PRO TIP: Doctors Reveal How You Can Avoid The Bug Going Round The Office
No, they aren't just germophobes. Stay healthy by copying these doctors do

November 22, 2016

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If they can do it, so can you

Dodging a cold can be pretty challenging when you’re working in an office. As soon as one person starts coughing, you can usually be sure it’ll get around the office faster than a bad email chain from Steve in accounting.

If that’s not enough, continuous stress has been shown to suppress the immune system.
But that’s nothing compared with what these five doctors go up against each day.

So, how do stressed-out medical professionals who spend all day surrounded by germs avoid getting sick? We asked them to find out.


Mark S. Wolff, D.D.S., Ph.D.
Family practice dentist in Stony Brook, N.Y.; professor at New York University College of Dentistry

Sure, as a dentist, Dr. Wolff has a bit of an unfair advantage.

“I wear a mask,” he says. “But I wash my hands and use Purell a lot.”

Overdoing it with hand sanitiser can dry out your hands, but hand washing remains one of the most effective things you can do to cut your risk of catching other people’s germs.
Of course, he says, keeping your immunity up is as much about the things you don’t do as the things you do.

“I avoid tobacco, cigarettes, cigars, and chew as they create havoc in the immune system,” he says. “Lastly, don’t tax your liver with too much alcohol.”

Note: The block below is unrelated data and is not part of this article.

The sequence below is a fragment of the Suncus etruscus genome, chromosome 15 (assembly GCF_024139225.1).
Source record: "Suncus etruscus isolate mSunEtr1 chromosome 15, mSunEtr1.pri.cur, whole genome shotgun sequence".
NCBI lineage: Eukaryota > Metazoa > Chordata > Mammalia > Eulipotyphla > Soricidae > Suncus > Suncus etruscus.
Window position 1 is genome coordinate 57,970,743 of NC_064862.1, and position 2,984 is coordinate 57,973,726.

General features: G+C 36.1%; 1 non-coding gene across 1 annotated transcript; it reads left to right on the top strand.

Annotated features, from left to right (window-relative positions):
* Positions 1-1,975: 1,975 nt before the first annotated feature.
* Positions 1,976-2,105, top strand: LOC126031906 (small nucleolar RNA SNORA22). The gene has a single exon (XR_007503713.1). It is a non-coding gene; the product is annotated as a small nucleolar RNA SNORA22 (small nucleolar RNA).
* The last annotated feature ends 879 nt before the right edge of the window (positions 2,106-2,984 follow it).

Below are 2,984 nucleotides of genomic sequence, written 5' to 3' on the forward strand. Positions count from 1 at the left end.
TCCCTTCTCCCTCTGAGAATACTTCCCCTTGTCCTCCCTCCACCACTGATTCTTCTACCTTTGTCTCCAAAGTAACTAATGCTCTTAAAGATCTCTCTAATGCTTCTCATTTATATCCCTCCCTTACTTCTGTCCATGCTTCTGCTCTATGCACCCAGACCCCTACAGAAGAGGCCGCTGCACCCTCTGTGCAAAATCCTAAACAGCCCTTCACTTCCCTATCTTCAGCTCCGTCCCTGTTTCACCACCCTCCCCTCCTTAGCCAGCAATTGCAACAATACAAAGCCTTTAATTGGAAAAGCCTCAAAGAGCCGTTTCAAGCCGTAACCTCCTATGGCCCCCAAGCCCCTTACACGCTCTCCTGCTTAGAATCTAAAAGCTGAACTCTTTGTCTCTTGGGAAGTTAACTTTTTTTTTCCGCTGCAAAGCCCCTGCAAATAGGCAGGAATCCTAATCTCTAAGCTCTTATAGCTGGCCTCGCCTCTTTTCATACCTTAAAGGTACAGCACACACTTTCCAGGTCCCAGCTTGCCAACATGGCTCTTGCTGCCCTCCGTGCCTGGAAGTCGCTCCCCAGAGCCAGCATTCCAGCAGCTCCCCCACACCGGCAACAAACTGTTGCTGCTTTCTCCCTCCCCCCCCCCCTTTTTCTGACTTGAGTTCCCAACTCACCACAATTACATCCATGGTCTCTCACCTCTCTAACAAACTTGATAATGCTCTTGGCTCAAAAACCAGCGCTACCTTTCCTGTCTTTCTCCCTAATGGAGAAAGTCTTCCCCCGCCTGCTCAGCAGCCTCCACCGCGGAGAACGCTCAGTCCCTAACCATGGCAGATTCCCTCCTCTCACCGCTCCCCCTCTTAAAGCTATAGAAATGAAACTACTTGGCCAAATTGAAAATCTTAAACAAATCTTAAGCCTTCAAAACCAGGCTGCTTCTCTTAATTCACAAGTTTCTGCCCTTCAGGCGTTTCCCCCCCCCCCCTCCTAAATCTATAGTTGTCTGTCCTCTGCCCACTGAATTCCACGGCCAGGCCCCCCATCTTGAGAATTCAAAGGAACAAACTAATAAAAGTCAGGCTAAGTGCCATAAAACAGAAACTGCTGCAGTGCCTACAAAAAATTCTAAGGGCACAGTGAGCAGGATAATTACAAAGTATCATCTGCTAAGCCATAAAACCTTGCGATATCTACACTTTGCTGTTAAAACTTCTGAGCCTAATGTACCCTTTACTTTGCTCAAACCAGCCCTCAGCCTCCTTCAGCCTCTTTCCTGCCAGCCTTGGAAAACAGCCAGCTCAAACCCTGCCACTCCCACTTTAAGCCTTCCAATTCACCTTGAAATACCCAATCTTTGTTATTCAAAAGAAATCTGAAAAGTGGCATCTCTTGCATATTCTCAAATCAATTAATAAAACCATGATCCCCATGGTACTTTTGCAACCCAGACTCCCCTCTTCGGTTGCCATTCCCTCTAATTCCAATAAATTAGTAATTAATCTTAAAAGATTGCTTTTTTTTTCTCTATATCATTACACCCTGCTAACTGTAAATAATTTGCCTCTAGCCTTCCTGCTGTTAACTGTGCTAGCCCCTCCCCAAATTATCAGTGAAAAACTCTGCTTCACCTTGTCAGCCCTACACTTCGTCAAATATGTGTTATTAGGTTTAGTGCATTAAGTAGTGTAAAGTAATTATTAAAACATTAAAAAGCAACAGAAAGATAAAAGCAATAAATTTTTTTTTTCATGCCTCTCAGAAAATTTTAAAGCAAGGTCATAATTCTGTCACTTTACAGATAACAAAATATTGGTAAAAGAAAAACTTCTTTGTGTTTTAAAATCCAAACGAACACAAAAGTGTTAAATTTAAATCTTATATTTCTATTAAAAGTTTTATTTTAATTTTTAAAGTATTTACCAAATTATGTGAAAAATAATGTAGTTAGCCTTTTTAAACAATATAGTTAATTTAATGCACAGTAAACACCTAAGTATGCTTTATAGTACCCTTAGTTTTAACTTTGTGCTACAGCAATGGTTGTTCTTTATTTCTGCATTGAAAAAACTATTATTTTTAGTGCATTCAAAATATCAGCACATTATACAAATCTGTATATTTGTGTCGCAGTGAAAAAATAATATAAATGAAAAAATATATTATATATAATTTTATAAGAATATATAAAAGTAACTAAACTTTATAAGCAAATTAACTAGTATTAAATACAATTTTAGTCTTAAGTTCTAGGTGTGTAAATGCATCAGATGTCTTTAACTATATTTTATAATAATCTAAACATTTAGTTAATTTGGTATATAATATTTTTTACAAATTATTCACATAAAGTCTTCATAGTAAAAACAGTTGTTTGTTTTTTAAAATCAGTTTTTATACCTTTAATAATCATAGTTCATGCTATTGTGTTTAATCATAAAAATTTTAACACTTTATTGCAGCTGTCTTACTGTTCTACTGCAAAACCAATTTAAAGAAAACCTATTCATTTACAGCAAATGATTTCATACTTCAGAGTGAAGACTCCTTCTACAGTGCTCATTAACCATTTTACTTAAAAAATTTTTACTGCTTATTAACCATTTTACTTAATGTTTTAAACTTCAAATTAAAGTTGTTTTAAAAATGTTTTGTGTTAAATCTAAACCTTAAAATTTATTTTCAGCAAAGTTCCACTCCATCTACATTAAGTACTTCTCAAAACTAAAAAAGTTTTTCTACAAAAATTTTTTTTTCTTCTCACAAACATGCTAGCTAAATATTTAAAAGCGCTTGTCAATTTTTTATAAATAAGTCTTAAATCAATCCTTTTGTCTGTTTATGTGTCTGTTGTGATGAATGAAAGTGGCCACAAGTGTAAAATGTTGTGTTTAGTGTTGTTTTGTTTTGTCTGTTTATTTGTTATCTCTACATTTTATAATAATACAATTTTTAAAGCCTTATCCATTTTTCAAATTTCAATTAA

Travis Stork, M.D.
Emergency physician; author, The Lose Your Belly Diet

Diet is a key part of how Dr. Stork keeps his immune defences up.

He advises to eat foods that are good for both you and for the trillions of beneficial bacteria that inhabit your gut, which play a huge role in supporting the immune system.

“I eat at least one probiotic food every day (think: yogurt, kefir, or sauerkraut),” Dr. Stork says. “I also focus on foods with lots of fibre and nutrients, like fruits and veggies—your gut bacteria love them raw.”

Dr. Stork enjoys whole grains, but avoids refined grains like white bread and pasta, he says. “Too many simple carbs and my immune system craps out.”


Adnan Nasir, M.D., Ph.D.
Dermatologist in Raleigh, N.C.

A lot of people don’t realise that stress can have a significant effect on lowering your defences. And this is an area Dr. Nasir views as crucial in keeping his forcefield humming along.
“I believe that stress shared is stress halved,” he says, advising that you talk about your problems with friends and colleagues.
“It helps me to have supportive colleagues who can relate to the day-to-day demands of medicine,” he says.


Prediman Krishan Shah, M.D.
Director, Oppenheimer Atherosclerosis Research Center at Cedars Sinai Medical Center

A 2013 study found that people who derived joy from a deeper sense of purpose exhibited more robust immune systems than those who relied on material pursuits to make them happy.

“This is what helps me keep my immune defences strong,” Dr. Shah says, citing a genuine love for his craft.

When he succeeds in helping a patient get well and recover, that’s a significant source of positive reinforcement, he says.


Ted Epperly, M.D.
President and CEO, Family Medicine Residency of Idaho

One of Dr. Epperly’s key strategies for avoiding illness is keeping up with his regular workouts. “Exercise is important to my immune system and my mental health,” he says.

Of course, there’s a line to be toed—overtraining can have the reverse effect when it comes to immunity—which is why Dr. Epperly places just as much emphasis on rest as he does on pumping iron.

“It is important for me that I try and get at least seven hours of sleep per night,” he says.

Dr. Epperly also believes that a good sense of humour can go a long way: “It helps me keep things in perspective.”